Turn off the TV and pick up a pen. Yes I said pen. Write your elected a letter. Start by thanking them for their service. Then let them know what you are thinking. Ask questions and offer to be a resource.

Speak with passion to your children about why you choose to engage in this great democracy. The last thing I want to see happen is this increased interest in the political process be fleeting. My hope is that my daughters will never question why they engage politically because being a part of the national conversation becomes an EXPECTATION of their generation.

One last thing. Pray for all of those that work daily in a place they believe has great beauty and even greater potential.

Until next time.
I’m not going anywhere.
I will be here when you return.


Once a week Joe and I have a date.

We meet up at the back of the Fleet Feet store on Lane Avenue where he spends anywhere from 30-45 mins working me hard.

Joe is my physical therapist.

I’ve been battling pain in my hip and leg. It’s gone on for a very long time.

I traditionally had one of two approaches to handling the injury.

I self medicated with Aleve and continued to run


I would talk my primary care physician into giving me a cortisone injection (those usually occurred every 3 -6 months) and continue to run.

Both options masking the pain, never getting at the root of the problem.

The gig was up earlier this fall when the pain became so great my long runs were torture. My primary care doctor refusing to give me anymore cortisone, referred me to a sports medicine doctor who specialized in runners. After x-rays to rule out a few injuries the sports medicine doctor sent me to Joe for six weeks of PT. He said Joe was the best in the business when dealing with my type of injury.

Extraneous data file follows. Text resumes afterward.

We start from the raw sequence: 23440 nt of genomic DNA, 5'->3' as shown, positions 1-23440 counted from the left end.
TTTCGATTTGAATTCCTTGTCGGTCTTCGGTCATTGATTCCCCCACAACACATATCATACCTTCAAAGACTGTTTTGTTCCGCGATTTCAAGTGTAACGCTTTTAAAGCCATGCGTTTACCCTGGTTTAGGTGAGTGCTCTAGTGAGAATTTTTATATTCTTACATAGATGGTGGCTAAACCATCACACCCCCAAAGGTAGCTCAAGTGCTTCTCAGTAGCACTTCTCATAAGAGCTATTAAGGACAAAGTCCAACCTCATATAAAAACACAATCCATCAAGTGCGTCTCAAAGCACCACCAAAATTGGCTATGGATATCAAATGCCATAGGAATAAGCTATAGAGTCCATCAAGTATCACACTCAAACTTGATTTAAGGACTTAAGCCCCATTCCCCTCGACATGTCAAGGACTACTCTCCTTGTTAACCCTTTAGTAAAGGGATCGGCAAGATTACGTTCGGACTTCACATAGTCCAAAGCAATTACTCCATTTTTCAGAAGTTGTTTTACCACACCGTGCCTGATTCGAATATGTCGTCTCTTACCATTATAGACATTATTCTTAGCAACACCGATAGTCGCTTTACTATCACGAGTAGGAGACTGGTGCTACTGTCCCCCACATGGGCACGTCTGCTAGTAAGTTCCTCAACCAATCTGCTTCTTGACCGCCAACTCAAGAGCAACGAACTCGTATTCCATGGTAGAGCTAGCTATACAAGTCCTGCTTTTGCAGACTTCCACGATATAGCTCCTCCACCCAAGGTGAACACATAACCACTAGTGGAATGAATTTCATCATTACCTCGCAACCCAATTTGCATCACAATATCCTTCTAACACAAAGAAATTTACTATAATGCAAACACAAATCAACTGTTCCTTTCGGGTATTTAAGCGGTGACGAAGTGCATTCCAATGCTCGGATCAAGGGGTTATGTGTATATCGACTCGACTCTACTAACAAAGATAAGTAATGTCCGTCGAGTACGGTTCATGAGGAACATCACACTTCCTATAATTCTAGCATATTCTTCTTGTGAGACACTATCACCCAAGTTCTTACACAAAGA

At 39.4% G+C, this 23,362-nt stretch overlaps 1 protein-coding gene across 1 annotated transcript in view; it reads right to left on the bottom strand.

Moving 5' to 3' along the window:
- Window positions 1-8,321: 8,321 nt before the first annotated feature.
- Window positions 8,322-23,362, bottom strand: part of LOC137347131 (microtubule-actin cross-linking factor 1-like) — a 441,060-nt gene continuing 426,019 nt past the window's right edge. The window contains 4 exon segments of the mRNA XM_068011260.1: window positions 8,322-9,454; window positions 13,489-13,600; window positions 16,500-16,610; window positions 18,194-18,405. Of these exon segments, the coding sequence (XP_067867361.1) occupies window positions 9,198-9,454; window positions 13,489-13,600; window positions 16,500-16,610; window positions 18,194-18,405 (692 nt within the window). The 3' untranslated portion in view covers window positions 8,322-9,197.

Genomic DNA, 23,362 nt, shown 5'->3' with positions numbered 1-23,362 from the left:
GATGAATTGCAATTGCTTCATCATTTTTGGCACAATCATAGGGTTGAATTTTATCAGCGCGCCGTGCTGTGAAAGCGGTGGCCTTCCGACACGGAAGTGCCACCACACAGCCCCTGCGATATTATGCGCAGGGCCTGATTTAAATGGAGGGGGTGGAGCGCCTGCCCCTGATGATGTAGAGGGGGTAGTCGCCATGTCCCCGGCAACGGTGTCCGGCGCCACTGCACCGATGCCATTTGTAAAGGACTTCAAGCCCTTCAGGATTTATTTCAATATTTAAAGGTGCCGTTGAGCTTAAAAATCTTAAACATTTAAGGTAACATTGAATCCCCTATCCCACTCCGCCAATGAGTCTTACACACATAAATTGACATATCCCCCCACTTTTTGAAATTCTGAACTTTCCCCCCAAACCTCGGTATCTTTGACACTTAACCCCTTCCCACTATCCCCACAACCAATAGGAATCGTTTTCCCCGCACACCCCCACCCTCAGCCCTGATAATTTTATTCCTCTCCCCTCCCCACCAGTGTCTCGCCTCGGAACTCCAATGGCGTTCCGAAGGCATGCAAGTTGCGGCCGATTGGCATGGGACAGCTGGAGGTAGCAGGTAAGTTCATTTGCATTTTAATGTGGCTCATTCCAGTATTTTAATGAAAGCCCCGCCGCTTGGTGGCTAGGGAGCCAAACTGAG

On day one Joe laid out what I was up against, the work I had ahead of me.

After years of the same repetitive motion, one side of my body was weaker than the other.  My one hip dropping lower than it should.

Somewhere deep inside that hip, buried under other muscle, was one little muscle who had been doing a ton of work. That muscle was not strong enough to carry the load.

Over the last year other muscles around that little muscle had been trying hard to make up for its failings. The result was now the pain I felt in the larger muscles (my hamstring) and in my nerves, who had become irritated by the little muscle.

Pain as a result of ignoring the issue and not strengthening the muscle.

I didn’t realize how weak I was.

Isn’t that how life sometimes works? It takes another person to point out the areas of weakness we couldn’t see ourselves?

I have a half marathon in Rochester, NY on January 7.

Joe promises, if I do the work, it will be a pain free race.

Message heard clearly.

No longer masking the pain, weakness noted, I’ll be putting the time in to course correct.







3,285 sun rises ago on a rainy, October morning he soared.

photo 1

The rest of us left with lingering memories of the booming voice, bear hugs and weekend runs.

I love to dream of him. When I wake up, for a brief second, I am granted a reprieve from my grief, as I forget he has died.

Most days though, while his passing is a part of my life, the scar is covered by the realities of this world. We all just move forward, nine years into our journey.

What do I want to leave you with?

I want you to know, in ways I cannot articulate, how wonderful my daddy was.

And, I want you to understand that others walk this path and feel the loss too, year after year, day after day.

Our fast paced world seeks to rush past it. We speak less and less of those whose passing was momentous to our lives.

How about instead we recognize that we are all always recovering?

That loss does not occur in a moment.

There is no time limit on grief.

Let’s give each other the grace to dance with the pain in public long after its perceived expiration date.